But you can use the computer to set up a commlink
and upload your data from here.
If there's nothing further, you're dismissed.
I'm sorry, Nikolai.
I wish there were another way.
I am quite familiar with your communication systems.
If you like, I will help you set up your commlink.
I'll do it myself.
Captain, atmospheric dissipation has accelerated over several hours.
I estimate the atmosphere will be completely gone within three minutes.
Captain, I've completed my data uplink.
With your permission, I'd like to integrate my log with the computer.
- Of course. - The mesosphere has gone, sir.
Plasmonic reactions are beginning to break down the troposphere.
Put it on screen.
What's going on?
The plasmonic reactions are interfering with our sensors.
- Didn't you compensate for that? - I had, sir.
I will attempt to engage filtering elements.
This is one of those times
when we must face the ramifications of the Prime Directive
and honour those lives which we cannot save.
I find no honour in this whatsoever, Captain.
You will forgive me if I don't stay.
You have the bridge, Number One.
Helm, take us out of orbit.
Set a course for Starbase 87. Warp five.
There appears to be a power drain in the EPS distribution net.
- What's the source? - Unknown, sir.
It is difficult to localise.
The power drain is on my security grid, coming from deck ten.
Alright, Mr Worf, get a Security team on it.
Concentrate your scans on the EPS transfer links.
Computer, open holodeck five.
Unable to comply. Holodeck five is in use.
Override. Authorisation, Worf, Theta 619.
Unable to comply. Holodeck control systems have been bypassed.
Worf. Come in.
Nikolai? What are you doing here?
I have something to show you. Whatever you do, stay quiet.
I've done what you refused to do. I've saved them.
I started thinking about this
when it became clear the planet was doomed.
I knew if I accessed the computer,
I could generate a replica of the caves.
The hard part was transporting the Boraalans
without anybody on the Enterprise noticing.
I blanked out the sensors and made it look like interference.
It worked perfectly.
The Boraalans were transported while sleeping.
They never knew anything.
It's a simple plan. That's the beauty. Trust me.
- This is going to work. - Trust you?
You never had any intention of obeying the Captain.
I wouldn't let those people die
because your captain quoted Federation dogma to me.
Your duty was to respect his orders,
and to uphold the Prime Directive.
Duty. That's all that really matters to you.
I refuse to be bound by abstractions.
The lives of the people of Boraal are far more important to me.
You worry too much. You always did. Everything will work out.
You have disgraced yourself. And you have disgraced me.
I want nothing more to do with you.
- Your career is finished. - I know. I would do it all again.
What do you expect us to do now?
You have left us with Boraalans who think they're on their planet.
I didn't beam them up without a plan. I've given this thought.
I think we can find a new planet to be their home.
A home very different from Boraal.
You can't believe that they'll be fooled.
That's where the holodeck comes in.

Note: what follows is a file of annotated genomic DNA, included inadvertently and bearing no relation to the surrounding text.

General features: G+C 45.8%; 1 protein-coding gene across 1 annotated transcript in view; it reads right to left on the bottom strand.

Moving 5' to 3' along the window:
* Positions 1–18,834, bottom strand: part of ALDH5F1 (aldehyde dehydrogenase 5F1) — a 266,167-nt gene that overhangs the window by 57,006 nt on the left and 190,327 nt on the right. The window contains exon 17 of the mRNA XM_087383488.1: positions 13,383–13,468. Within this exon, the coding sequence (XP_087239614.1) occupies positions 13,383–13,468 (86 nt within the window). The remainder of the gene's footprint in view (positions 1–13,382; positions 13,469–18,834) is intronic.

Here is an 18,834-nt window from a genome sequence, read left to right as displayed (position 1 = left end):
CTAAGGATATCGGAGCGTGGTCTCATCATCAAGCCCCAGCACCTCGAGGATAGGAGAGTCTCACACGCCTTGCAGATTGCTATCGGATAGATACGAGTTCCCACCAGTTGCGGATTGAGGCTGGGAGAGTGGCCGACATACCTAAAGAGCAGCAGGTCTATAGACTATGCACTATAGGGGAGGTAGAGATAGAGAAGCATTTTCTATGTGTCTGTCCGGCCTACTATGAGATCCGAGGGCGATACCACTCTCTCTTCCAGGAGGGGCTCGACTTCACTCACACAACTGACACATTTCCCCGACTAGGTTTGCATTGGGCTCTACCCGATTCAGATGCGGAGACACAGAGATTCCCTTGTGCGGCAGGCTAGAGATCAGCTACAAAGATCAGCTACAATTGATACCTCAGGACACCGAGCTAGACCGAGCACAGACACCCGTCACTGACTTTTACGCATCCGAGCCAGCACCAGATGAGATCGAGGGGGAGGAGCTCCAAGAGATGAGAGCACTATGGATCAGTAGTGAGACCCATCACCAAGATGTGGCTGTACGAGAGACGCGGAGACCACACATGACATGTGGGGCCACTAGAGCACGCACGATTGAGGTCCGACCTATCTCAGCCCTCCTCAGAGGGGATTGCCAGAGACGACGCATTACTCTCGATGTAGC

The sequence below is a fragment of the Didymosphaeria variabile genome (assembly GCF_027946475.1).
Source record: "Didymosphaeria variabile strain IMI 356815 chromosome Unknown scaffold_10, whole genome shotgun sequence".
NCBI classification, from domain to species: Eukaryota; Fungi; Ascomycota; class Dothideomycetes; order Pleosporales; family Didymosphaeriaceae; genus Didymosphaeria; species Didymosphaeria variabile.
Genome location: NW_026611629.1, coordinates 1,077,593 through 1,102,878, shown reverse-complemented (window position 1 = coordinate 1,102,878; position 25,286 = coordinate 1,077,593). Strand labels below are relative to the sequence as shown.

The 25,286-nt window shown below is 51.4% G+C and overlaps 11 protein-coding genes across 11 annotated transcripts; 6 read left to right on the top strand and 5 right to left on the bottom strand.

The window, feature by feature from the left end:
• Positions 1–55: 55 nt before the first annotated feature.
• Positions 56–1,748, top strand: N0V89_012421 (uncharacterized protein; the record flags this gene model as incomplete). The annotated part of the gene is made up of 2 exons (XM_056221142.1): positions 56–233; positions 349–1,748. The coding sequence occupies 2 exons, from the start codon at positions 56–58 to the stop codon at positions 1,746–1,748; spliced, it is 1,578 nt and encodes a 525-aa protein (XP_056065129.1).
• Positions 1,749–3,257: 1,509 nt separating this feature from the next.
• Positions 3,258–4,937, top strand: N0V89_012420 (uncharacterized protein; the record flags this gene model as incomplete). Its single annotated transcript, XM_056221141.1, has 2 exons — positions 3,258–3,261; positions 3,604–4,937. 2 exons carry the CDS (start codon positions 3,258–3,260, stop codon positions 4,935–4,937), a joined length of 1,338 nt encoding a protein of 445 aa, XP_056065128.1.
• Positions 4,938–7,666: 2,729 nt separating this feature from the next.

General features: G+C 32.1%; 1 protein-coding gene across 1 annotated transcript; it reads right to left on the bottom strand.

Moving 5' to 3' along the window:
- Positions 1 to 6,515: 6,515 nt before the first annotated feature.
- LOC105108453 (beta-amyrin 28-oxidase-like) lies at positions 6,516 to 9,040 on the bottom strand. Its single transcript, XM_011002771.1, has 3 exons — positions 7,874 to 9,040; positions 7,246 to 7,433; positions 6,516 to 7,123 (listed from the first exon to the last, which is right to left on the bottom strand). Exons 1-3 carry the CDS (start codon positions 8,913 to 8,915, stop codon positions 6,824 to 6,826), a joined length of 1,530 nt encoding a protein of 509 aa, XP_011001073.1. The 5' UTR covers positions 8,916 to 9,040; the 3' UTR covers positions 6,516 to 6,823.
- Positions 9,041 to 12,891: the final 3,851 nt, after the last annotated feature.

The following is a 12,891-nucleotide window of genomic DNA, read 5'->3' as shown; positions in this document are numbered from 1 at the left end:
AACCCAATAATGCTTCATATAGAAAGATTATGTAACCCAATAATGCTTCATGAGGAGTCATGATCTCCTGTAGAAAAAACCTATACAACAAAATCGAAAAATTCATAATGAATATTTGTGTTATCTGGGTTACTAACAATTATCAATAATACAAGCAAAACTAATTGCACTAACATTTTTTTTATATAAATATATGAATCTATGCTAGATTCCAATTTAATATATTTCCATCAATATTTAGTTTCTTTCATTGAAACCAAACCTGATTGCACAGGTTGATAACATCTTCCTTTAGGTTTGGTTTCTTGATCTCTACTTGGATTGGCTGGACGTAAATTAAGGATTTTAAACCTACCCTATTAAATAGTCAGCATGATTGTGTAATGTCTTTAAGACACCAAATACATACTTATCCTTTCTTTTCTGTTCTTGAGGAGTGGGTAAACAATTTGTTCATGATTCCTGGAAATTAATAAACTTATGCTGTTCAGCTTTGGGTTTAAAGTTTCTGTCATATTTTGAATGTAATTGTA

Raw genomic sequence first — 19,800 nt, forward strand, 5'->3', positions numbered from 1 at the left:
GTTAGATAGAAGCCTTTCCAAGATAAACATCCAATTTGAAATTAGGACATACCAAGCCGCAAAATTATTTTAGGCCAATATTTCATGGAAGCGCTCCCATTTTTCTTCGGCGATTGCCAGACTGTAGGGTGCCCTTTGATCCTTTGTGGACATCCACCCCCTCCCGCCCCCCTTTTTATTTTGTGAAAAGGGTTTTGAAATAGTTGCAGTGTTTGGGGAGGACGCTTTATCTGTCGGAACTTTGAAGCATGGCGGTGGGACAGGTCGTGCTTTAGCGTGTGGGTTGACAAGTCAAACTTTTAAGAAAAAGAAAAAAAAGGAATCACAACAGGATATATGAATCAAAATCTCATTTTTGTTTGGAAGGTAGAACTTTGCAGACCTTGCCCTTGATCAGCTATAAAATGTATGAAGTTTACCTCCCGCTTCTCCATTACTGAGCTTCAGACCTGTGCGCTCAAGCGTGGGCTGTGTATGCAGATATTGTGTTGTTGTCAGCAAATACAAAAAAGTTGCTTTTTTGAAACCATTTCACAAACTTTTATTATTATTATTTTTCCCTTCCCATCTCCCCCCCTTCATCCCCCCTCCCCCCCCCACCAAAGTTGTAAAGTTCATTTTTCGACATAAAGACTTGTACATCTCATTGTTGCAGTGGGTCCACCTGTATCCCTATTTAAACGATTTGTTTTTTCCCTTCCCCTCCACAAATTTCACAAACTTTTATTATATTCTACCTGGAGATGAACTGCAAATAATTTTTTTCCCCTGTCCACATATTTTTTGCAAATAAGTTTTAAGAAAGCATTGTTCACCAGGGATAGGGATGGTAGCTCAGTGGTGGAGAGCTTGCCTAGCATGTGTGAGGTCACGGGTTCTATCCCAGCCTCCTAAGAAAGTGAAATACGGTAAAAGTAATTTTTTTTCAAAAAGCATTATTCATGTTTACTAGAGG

I'll tell them we're going on a journey
to a different place safe from the storms.
The holodeck can gradually change the terrain,
so that, in the end, the holodeck will match the new planet.
Then we'll simply beam them down.
What if it doesn't work?
What if they become aware that something is going on?
Captain, I can't prepare for every contingency,
but I can think on my feet.
I'll deal with the situation as it evolves.
I'm not enthusiastic about this plan.
But I don't see that we have another option.
Very well. Let's give it a try.
Thank you, Captain.
There are countless planets that can support the Boraalans.
We need to narrow the parameters.
It will take approximately nine hours to complete the analysis.
Even then, there is no guarantee.
- That is correct. - Captain, take a look at this.
- What is it? - We've got a problem.
I don't think it's possible to keep this simulation stable.
The plasmonic energy bursts are affecting our systems.
We are having problems with the EPS systems.
As a result, the holodeck imaging processor is destabilised.
It's not a question of whether it will break down, but when.
- There's no way round it? - Not while it's running.
I'd have to shut down and reinitialise the entire system.
That will take hours.
We'll just have to hope the simulation holds.
Let's try it. Mr La Forge, monitor this situation carefully.
Keep a commlink with the holodeck so as to be apprised of problems.
I'll return as soon as my surgical alterations are completed
and prepare the Boraalans for their journey.
I don't think it's wise to leave you alone with those people.
Mr Worf will accompany you.
Sir, someone else would be better. Counsellor Troi is familiar...
The Boraalans know you. There's no need to introduce anyone new.
Keep a close eye on your brother.
I don't want him making it worse.
My friends, we have returned.
We have food.
This is difficult to say, but you have a right to hear it.
By the time we reached the surface, the village was gone.
The storms destroyed everything. There is nothing to return to.
We can't survive. Our supplies won't last forever.